Turkey and Israel Reconcile Amid PKK Peace Promise

Palestinians walk past a statue erected as a memorial for the victims of the Turkish flotilla Mavi Marmara in the port of Gaza City on 23 March 2013. (Photo: AFP – Mahmud Hams)

By: Hüsnü Mahalli

Published Monday, March 25, 2013

What will a Turkish-Israeli reconciliation mean for Syria? As Israel concedes wrongdoing on the Mavi Marmara, does this signal further alignment on Syria aims? Throw PKK head Abdullah Öcalan’s recent announcement to halt armed activities against Turkey in the mix and the ramifications for Syria are tremendous.

Last week was full of dramatic events, which will continue to impact the situation in Syria and the region. Two days following the election of Ghassan Hitto, a Kurd with a US passport, to head the “interim Syrian government,” the leader of the Kurdistan Workers’ Party (PKK) Abdullah Öcalan announced the cessation of armed activities against Turkey. His move is further indication of the strategic and tactical link between the events.

It seems that PKK fighters, whom Öcalan asked to leave Turkey under formal guarantees from Turkish PM Recep Tayyip Erdogan, will be heading to Syria to support the Kurdish militias.

Erdogan was quick to reconcile and ally himself with Öcalan to achieve more of his regional aims. These actions prompted confusion on behalf of Turkish nationalists who could not find a logical reason for the reconciliation between Erdogan and Öcalan.
Turkish media, meanwhile, are discussing some dramatic scenarios, including an agreement between Ankara and Washington to redraw the map of the region, like the British-French 1916 Sykes-Picot Agreement.

Erdogan and his foreign minister Ahmet Davutoglu wanted to leave behind all these complex calculations by strengthening their alliance with the US. This meant a reconciliation with Tel Aviv, according to the conditions set during US Secretary of State John Kerry’s latest visit to Ankara.

This could be the reason behind last week’s backtracking by Erdogan on his former statements on Zionism, announcing that he had not meant what he said and that he is neither against Judaism nor Zionism, but opposed to the policies of Israel concerning the rights of Palestinians.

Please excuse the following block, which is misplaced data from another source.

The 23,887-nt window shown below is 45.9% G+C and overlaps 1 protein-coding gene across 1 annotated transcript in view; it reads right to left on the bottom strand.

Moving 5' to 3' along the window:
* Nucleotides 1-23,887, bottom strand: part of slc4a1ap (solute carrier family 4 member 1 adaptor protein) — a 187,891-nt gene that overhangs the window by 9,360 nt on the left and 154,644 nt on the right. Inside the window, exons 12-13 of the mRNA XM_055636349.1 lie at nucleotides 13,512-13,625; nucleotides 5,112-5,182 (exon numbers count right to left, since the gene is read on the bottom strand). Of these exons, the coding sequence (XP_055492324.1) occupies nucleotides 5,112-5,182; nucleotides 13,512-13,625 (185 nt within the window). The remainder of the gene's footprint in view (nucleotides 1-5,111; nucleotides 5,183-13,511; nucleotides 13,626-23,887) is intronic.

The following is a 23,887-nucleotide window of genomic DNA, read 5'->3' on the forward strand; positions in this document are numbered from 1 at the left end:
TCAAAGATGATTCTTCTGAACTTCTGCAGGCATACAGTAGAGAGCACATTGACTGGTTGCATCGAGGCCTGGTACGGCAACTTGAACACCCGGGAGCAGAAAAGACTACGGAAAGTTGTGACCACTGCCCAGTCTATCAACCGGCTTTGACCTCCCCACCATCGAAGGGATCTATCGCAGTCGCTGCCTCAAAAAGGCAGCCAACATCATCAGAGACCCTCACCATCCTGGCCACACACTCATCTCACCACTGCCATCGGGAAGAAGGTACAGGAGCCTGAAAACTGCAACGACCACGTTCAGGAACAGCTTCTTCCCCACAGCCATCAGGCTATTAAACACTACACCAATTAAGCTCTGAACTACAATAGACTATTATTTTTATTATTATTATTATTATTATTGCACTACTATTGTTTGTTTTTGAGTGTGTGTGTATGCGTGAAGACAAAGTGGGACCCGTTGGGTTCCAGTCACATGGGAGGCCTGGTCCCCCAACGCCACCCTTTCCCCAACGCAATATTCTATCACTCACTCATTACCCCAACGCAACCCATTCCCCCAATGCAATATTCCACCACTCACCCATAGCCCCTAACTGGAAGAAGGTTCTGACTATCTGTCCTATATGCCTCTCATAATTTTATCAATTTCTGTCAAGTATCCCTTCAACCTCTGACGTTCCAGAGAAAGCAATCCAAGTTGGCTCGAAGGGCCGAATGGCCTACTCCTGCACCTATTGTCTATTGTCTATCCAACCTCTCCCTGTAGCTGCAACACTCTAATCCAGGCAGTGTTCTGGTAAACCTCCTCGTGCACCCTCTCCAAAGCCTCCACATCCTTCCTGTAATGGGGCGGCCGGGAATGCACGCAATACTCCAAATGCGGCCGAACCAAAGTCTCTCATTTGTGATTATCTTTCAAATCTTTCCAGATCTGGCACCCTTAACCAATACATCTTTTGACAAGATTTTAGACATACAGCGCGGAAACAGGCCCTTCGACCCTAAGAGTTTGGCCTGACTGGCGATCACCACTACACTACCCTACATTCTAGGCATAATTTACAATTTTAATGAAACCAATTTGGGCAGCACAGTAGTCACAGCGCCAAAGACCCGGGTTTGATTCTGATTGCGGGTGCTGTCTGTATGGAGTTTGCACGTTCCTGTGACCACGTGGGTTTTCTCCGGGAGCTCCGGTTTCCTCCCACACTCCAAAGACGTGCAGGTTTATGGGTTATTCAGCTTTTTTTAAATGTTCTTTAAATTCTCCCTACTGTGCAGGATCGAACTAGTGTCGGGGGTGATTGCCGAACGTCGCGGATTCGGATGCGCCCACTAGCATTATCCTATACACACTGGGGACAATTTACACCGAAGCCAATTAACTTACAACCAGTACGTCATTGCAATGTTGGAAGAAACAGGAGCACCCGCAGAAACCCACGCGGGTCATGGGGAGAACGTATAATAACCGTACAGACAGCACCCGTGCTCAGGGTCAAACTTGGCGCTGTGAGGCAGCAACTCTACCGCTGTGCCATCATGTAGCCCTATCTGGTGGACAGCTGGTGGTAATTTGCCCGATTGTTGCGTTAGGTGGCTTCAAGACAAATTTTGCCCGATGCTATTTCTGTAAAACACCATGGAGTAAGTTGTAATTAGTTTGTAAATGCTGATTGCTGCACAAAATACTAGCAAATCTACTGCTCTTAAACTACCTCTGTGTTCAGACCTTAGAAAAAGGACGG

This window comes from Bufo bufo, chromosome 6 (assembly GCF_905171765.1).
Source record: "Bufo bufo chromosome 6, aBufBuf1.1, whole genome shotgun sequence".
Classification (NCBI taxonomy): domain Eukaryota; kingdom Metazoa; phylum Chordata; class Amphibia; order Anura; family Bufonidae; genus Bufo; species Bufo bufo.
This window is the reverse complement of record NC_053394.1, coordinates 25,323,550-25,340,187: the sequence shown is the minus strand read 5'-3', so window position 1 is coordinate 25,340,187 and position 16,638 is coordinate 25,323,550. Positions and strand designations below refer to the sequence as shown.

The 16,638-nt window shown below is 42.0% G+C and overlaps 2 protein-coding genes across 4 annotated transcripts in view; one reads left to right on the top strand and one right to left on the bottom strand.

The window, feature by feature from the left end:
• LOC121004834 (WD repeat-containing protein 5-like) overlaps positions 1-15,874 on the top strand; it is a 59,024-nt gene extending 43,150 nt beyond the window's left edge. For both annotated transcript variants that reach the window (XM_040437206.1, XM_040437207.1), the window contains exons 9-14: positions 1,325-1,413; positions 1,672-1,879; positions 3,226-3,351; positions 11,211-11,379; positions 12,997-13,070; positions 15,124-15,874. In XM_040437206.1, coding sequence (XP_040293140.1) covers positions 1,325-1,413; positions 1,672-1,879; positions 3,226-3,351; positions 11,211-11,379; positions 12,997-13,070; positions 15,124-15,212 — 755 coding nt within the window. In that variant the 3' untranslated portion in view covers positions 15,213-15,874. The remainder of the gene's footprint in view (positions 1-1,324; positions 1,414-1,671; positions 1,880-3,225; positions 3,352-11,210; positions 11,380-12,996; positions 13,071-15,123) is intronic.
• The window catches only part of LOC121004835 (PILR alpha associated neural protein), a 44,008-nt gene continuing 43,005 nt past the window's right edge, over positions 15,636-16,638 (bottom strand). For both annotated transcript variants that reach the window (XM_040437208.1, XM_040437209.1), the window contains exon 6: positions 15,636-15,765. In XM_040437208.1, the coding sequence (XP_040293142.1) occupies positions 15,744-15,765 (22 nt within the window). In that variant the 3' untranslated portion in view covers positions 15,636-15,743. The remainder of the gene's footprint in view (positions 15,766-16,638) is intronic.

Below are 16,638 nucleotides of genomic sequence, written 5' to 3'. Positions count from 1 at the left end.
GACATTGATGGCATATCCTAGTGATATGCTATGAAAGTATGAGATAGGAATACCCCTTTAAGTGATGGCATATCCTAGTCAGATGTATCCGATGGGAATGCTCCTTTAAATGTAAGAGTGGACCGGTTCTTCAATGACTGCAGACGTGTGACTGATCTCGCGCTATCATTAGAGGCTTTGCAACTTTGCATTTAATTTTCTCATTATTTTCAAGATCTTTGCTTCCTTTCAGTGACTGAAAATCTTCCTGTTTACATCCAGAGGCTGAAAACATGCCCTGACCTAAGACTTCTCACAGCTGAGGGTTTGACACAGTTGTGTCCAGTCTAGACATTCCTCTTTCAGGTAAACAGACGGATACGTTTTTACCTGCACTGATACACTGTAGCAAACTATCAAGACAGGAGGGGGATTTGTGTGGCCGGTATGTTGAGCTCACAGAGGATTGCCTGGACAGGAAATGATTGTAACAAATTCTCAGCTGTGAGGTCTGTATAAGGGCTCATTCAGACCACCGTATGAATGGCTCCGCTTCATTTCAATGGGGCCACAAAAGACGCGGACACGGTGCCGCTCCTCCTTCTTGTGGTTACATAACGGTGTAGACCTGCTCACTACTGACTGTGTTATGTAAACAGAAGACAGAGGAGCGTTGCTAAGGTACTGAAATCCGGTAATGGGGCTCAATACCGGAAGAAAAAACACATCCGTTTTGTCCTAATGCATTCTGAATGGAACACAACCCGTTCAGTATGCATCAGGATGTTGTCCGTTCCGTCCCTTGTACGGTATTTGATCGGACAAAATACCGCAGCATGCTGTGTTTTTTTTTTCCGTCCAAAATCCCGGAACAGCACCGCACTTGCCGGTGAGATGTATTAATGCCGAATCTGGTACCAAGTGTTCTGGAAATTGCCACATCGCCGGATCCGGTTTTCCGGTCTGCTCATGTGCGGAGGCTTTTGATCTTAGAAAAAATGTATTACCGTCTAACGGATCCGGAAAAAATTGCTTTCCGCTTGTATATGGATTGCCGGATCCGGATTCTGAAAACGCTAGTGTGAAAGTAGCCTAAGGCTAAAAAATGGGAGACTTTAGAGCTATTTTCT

This new position was enough for US President Barack Obama to convince Israeli PM Benjamin Netanyahu to call Erdogan and apologize for the Israeli army’s actions against the Mavi Marmaraship in May 2010. But Netanyahu only gave verbal promises about lifting the siege on Gaza, which was the third fundamental condition set by Turkey for reconciliation with Israel.

However, these indicators are not the only reason for Israel’s apology to Turkey. Ankara does not hide its dire need for the support of the Jewish Lobby in the US, which had threatened to sabotage Erdogan’s visit to Washington at the end of this month unless he reconciles with Tel Aviv.

It is expected that the reconciliation will be reinforced with a surprise visit to Ankara by Netanyahu very soon and before Erdogan’s visit to the US.

It has now become clear that, in the next few days, the Syrian regime will be facing more political and military pressures on the Arab, regional, and international levels, as a result of the Turkish-Israeli-US alliance and its Qatari and Saudi extensions. Erdogan will attempt to include Syrian Kurds in the mix, based on his deal with Öcalan, whose terms of agreement are still unknown.

Turkish media, meanwhile, are discussing some dramatic scenarios, including an agreement between Ankara and Washington to redraw the map of the region, like the British-French 1916 Sykes-Picot Agreement. This will give the Kurds a regionally independent entity through a federation of Kurdish regions in Iraq, Syria, Turkey, and Iran. It might even be under the protection of the Islamic Ottoman Erdogan, as mentioned by Öcalan in his statements commemorating Nowruz, when he spoke about the Ottoman Islamic brotherhood.

This article is an edited translation from the Arabic Edition.

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